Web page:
The Lower Platte River valley landscape is dotted with villages affiliated with the Central Plains Tradition—the term used by archaeologists to define the vast prehistoric Native American population that lived in Nebraska from A.D. 1000 to 1400. These people built and lived in permanent earth lodges, grew crops, and hunted a variety of wild animals. Their artifacts were beautifully crafted and included many tools, pottery vessels, and ornaments.
Today, these lodges are mere ruins, indicated by subtle changes in soil color and texture, with occasional charred posts, rafter sections, and other evidence. The inhabitants dug basement-like foundations one to three feet deep, above which they built a substantial timber framework. Large storage chambers were dug into the house floors. They were dug to store corn and other food, but when damaged by rodents or water seepage, were filled with trash.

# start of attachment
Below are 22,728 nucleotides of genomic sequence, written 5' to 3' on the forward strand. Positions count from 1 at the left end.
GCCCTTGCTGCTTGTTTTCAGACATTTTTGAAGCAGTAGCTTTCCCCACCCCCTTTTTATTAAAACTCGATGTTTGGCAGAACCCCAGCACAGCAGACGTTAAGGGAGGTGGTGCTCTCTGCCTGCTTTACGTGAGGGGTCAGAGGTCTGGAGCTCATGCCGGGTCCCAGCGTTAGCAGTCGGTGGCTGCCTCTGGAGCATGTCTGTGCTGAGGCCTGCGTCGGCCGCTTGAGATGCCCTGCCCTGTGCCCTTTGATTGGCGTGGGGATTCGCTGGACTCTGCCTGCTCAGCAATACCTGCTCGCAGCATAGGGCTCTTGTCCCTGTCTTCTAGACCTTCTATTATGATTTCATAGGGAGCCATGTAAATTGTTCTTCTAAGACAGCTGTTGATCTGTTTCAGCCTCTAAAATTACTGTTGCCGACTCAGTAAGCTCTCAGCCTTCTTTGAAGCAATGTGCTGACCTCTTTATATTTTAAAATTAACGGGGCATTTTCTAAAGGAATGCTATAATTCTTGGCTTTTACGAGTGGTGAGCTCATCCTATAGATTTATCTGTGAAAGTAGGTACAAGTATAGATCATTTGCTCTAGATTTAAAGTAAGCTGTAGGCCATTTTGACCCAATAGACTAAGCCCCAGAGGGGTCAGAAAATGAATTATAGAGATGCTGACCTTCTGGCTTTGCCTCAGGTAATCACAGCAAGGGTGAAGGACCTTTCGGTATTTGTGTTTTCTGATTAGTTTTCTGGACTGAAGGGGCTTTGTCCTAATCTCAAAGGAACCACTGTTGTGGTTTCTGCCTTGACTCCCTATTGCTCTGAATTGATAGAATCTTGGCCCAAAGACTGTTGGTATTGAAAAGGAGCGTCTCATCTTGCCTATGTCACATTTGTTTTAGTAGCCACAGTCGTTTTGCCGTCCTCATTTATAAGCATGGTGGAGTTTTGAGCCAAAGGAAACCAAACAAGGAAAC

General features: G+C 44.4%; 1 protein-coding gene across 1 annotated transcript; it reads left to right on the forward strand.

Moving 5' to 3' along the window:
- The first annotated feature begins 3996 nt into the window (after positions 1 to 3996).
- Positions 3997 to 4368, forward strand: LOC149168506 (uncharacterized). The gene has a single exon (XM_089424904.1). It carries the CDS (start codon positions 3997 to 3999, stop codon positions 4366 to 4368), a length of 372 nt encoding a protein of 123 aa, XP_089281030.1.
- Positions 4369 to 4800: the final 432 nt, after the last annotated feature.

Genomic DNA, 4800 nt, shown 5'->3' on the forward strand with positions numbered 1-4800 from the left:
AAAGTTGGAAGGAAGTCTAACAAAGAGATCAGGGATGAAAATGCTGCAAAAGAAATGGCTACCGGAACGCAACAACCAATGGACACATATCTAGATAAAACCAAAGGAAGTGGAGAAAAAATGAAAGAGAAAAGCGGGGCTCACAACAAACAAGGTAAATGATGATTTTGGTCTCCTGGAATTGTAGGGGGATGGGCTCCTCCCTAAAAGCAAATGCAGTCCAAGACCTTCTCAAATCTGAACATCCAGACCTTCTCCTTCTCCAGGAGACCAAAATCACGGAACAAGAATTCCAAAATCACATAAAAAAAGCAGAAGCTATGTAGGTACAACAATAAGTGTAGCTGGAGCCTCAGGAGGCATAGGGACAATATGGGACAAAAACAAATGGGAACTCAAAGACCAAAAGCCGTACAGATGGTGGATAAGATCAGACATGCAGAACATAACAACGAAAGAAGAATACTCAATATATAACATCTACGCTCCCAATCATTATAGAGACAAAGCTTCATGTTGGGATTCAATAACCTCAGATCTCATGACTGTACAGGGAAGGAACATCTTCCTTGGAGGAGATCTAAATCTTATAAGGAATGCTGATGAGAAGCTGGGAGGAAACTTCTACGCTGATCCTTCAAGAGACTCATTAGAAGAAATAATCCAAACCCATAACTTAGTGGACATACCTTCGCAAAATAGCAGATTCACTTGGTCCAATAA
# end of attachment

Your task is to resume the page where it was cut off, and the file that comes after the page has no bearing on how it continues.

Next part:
What had been a successful adaptation apparently failed. Climatic deterioration and resource depletion led to the northward expansion of Central Plains people. Between A.D. 1300 and 1400, sites similar to those once in Nebraska appear in South Dakota. Conflict occurred between Central Plains Tradition people and tribes already inhabiting the Upper Missouri. By 1400 there is no archaeological evidence for Central Plains people. New groups moved in during the 1600s and 1700s ancestral to the Pawnee, Omaha, Ponca, and Oto.